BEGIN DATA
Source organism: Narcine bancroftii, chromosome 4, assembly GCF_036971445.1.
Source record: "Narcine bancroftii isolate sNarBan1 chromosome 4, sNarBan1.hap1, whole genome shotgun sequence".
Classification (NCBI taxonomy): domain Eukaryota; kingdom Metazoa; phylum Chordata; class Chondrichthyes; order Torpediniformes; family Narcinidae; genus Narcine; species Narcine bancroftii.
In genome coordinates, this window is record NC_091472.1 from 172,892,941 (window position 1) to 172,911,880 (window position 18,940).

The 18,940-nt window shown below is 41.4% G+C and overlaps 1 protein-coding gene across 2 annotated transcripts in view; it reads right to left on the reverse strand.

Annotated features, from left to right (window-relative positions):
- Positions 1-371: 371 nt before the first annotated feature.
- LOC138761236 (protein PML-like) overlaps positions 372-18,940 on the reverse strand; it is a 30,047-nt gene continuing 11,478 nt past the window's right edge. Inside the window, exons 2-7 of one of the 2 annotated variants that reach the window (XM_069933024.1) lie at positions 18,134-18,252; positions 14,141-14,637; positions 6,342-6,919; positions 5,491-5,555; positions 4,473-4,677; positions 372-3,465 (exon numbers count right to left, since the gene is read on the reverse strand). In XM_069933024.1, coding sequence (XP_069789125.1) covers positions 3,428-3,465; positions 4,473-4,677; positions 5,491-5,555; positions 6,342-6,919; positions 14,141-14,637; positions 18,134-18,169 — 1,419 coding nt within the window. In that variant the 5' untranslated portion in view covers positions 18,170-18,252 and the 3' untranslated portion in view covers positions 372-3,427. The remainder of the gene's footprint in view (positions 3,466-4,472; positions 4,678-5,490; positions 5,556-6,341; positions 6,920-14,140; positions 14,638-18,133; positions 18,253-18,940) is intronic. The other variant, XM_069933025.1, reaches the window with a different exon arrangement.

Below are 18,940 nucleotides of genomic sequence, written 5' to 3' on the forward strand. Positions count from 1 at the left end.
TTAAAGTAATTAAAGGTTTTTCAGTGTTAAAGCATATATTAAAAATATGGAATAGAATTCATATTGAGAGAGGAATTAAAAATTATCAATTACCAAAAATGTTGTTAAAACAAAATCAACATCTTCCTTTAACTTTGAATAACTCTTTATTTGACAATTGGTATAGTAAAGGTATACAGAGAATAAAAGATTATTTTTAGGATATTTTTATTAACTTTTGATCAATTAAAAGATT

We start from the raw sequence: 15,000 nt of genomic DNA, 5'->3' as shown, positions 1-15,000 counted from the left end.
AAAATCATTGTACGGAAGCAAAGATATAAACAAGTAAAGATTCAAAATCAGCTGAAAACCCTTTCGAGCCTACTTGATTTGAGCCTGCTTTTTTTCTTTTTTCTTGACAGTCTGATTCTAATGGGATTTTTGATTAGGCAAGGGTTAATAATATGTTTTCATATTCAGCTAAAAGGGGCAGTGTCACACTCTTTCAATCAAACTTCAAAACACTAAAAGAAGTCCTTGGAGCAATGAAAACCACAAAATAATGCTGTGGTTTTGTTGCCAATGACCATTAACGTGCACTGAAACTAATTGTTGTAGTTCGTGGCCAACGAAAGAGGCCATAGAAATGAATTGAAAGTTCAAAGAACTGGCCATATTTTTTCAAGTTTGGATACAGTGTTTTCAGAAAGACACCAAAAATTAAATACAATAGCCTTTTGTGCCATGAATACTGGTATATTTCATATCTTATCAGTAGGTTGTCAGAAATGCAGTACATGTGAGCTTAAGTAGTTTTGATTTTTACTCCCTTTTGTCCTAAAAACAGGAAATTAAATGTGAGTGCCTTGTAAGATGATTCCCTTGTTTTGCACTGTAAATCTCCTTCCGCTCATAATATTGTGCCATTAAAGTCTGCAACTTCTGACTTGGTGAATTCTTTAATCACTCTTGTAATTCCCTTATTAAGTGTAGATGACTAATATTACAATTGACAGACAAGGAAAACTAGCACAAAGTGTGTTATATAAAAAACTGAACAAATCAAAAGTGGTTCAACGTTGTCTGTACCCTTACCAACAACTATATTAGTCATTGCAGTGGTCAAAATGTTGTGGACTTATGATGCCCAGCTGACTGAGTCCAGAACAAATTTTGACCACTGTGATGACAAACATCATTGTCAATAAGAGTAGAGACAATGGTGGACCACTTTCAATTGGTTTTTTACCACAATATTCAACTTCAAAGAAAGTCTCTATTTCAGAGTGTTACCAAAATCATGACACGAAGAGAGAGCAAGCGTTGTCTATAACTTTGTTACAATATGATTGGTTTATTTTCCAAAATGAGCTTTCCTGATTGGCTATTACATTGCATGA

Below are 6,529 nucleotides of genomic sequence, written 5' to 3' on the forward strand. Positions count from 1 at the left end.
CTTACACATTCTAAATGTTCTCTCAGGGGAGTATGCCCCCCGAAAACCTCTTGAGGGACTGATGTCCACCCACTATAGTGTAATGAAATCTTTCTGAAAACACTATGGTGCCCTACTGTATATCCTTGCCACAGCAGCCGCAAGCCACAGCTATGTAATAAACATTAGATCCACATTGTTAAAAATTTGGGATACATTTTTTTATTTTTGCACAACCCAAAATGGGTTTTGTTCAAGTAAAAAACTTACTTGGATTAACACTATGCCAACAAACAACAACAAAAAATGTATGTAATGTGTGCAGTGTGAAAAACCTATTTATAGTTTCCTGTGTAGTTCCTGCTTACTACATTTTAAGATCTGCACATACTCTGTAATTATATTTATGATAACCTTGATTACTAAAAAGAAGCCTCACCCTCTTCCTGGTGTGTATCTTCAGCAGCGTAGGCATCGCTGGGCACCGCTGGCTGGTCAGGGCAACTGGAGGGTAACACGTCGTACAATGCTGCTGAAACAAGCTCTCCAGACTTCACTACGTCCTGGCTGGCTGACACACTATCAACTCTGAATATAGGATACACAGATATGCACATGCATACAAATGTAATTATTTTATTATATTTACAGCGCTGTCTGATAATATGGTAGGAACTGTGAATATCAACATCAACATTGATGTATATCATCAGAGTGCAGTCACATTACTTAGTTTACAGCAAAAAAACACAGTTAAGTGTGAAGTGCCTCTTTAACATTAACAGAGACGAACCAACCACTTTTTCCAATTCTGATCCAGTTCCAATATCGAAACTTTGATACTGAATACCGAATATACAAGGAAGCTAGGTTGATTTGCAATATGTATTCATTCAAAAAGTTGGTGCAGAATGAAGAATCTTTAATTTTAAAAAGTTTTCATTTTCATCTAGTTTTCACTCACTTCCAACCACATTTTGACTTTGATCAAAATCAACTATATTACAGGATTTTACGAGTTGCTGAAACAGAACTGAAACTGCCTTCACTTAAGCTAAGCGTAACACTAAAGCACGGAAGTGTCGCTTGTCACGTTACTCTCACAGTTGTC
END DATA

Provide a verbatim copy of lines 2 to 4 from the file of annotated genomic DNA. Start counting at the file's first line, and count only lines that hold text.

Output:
Source record: "Narcine bancroftii isolate sNarBan1 chromosome 4, sNarBan1.hap1, whole genome shotgun sequence".
Classification (NCBI taxonomy): domain Eukaryota; kingdom Metazoa; phylum Chordata; class Chondrichthyes; order Torpediniformes; family Narcinidae; genus Narcine; species Narcine bancroftii.
In genome coordinates, this window is record NC_091472.1 from 172,892,941 (window position 1) to 172,911,880 (window position 18,940).